Thursday, January 1, 2015

Lots of power supplied

A power hungry mobile amplifier
For my portable operations I sometimes use an RM transistor amplifier. It is a very simple amp and probably not the cleanest one around - although I have had no complaints as long as don't use compression on the lower bands. Recently I bought a dummy load and was able to measure the output. It delivers 300-400 watts from 10m-160m depending on the band (less on the higher bands).

I power the amplifier with a separate car battery - the wiring in my car does not support the high currents and I do not want to run the risk of draining the battery I need to get moving again.
This works well even when I now and then want to use the amplifier at home (I usually refrain from using more than 100 watts as my neighbors have complained of RFI in the past).

However with our PACC contest coming up I was looking for a power source that could last longer than the car battery does. We used the amplifier last year during the first hours of the contest and we think it could help us score better this year if we have it available for 24 hours.

A proper power supplier
I have not measured the peak current yet but I would expect it to be around 50A. I could of course buy a decent switching power supply of say 60A to have a bit of head room. However they don´t come cheap.

ATX PSU in use for LiPo charger
In the past I converted an ATX power supply of 400W from a desktop PC to a bench power supply (3.3V, 5V, 12V). It delivers 15A max @12V which is nice for recharching my LiPo and LifePo batteries. Thinking along these lines I stumbled on server power supplies being used as 12V power sources. The best information how to use these I found in the realm of remotely controlled helicopters and cars. That is quite another hobby but one I met before when I was looking for the best portable batteries in power/weight. They seem to have similar challenges as ham radio operators.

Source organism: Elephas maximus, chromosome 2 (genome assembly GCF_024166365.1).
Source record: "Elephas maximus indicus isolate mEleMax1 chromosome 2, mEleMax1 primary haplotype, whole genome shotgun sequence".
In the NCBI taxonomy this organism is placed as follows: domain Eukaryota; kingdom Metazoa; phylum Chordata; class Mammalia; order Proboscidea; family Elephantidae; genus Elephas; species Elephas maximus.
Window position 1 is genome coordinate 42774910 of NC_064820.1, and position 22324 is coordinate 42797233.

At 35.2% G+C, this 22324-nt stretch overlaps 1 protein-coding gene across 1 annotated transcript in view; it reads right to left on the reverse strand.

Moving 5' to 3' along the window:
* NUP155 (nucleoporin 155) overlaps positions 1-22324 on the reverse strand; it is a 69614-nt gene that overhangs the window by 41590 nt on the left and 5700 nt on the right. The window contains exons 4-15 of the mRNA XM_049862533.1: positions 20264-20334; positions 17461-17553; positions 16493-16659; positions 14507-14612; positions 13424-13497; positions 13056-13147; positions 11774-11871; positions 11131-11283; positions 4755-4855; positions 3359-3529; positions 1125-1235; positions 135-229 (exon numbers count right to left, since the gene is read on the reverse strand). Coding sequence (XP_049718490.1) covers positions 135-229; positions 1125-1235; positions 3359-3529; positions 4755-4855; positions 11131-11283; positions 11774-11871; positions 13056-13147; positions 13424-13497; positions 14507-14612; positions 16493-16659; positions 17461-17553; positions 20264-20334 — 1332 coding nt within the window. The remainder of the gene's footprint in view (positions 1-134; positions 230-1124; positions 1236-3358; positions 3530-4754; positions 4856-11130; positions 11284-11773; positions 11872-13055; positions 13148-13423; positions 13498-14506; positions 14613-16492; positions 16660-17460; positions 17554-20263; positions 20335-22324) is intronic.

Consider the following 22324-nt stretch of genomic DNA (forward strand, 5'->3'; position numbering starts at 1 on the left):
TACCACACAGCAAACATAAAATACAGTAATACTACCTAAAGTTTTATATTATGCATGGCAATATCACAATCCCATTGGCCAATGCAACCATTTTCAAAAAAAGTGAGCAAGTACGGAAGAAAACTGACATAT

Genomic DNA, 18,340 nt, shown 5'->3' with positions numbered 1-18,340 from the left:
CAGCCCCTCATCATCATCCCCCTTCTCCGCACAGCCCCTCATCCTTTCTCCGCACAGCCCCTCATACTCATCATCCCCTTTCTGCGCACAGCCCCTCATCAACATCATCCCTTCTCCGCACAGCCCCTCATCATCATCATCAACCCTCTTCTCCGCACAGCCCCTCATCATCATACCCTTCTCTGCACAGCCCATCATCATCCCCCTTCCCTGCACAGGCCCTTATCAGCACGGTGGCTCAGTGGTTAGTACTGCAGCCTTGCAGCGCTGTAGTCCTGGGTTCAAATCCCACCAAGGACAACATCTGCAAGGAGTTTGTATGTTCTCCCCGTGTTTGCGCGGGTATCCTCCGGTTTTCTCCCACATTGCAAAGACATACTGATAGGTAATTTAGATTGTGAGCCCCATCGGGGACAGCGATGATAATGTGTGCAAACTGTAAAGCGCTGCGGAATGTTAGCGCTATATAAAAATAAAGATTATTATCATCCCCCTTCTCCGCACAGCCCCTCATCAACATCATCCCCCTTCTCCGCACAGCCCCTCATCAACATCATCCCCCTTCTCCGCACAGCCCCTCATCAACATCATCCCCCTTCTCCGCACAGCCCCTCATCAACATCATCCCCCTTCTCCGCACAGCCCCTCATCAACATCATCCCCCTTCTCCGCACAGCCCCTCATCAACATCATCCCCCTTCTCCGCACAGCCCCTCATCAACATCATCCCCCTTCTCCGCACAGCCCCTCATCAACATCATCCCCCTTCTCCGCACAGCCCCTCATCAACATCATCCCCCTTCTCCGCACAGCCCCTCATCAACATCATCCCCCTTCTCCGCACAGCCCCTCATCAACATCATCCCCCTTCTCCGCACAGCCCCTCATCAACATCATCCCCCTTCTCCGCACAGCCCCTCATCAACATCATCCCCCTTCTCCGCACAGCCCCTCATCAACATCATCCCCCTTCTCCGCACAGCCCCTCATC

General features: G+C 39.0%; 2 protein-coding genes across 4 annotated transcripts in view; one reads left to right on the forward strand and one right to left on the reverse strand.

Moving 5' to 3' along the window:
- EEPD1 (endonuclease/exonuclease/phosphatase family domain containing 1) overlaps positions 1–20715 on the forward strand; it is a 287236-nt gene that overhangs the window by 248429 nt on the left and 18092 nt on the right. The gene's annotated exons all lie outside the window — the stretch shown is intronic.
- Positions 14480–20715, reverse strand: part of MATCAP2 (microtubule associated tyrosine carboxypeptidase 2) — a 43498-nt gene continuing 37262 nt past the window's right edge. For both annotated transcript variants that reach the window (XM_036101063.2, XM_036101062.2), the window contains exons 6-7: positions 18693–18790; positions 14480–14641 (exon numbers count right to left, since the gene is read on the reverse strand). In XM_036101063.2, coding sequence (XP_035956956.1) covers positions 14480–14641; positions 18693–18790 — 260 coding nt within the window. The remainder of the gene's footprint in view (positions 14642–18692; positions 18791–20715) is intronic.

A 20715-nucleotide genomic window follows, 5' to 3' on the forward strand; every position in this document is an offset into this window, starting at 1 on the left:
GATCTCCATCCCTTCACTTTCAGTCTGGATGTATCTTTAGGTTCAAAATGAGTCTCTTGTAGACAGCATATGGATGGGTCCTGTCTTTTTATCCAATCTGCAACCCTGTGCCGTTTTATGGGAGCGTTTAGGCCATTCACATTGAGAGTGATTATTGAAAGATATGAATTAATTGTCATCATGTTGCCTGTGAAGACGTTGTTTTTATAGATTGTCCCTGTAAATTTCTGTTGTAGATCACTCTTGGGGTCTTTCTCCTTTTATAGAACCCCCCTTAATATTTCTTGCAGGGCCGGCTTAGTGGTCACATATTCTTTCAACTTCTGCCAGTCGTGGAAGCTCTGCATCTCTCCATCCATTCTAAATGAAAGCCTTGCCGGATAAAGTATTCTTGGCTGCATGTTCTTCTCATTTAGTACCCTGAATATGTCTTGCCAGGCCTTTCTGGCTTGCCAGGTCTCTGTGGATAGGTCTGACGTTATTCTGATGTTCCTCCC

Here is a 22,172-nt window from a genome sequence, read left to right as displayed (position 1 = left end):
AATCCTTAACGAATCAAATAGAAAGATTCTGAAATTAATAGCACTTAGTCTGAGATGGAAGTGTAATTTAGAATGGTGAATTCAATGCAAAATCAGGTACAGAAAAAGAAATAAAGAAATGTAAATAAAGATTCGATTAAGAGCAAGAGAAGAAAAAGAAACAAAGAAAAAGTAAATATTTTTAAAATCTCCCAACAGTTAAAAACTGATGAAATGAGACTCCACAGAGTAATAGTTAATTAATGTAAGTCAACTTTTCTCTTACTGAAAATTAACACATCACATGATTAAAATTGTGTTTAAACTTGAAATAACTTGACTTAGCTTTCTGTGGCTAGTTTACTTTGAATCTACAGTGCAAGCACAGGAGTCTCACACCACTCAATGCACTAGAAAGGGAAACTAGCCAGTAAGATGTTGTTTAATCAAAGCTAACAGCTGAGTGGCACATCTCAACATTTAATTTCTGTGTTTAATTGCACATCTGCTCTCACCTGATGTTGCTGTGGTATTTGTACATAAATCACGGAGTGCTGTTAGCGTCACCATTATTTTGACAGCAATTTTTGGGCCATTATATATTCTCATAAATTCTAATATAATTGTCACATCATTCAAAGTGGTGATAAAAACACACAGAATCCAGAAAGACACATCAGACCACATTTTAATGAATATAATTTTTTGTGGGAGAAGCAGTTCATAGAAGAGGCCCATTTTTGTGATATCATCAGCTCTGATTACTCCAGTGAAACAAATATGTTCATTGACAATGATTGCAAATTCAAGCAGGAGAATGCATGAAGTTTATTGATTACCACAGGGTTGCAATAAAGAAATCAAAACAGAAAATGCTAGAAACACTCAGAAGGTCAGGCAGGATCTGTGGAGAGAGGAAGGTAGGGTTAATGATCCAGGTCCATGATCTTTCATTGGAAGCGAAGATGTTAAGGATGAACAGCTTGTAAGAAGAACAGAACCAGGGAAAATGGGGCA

The DELL server PSU capable of delivering a whopping 175A
One power supply that attracted my attention was from a DELL server that could deliver 175A @12V. That is what I call head room :)
I found it for sale as a refurbished part in the Netherlands for a good price so I ordered it earlier this week and it arrived just before the year ended. 

Using the information online I am now preparing it to power up. For this you need to connect the right pins so the PSU thinks it is correctly installed in the DELL server. According to the information online it is even possible to increase the voltage supplied using a potentiometer between certain pins. Sounds all very nice to me..

I still need a few parts to complete the job and when done I will add the details to my Projects page.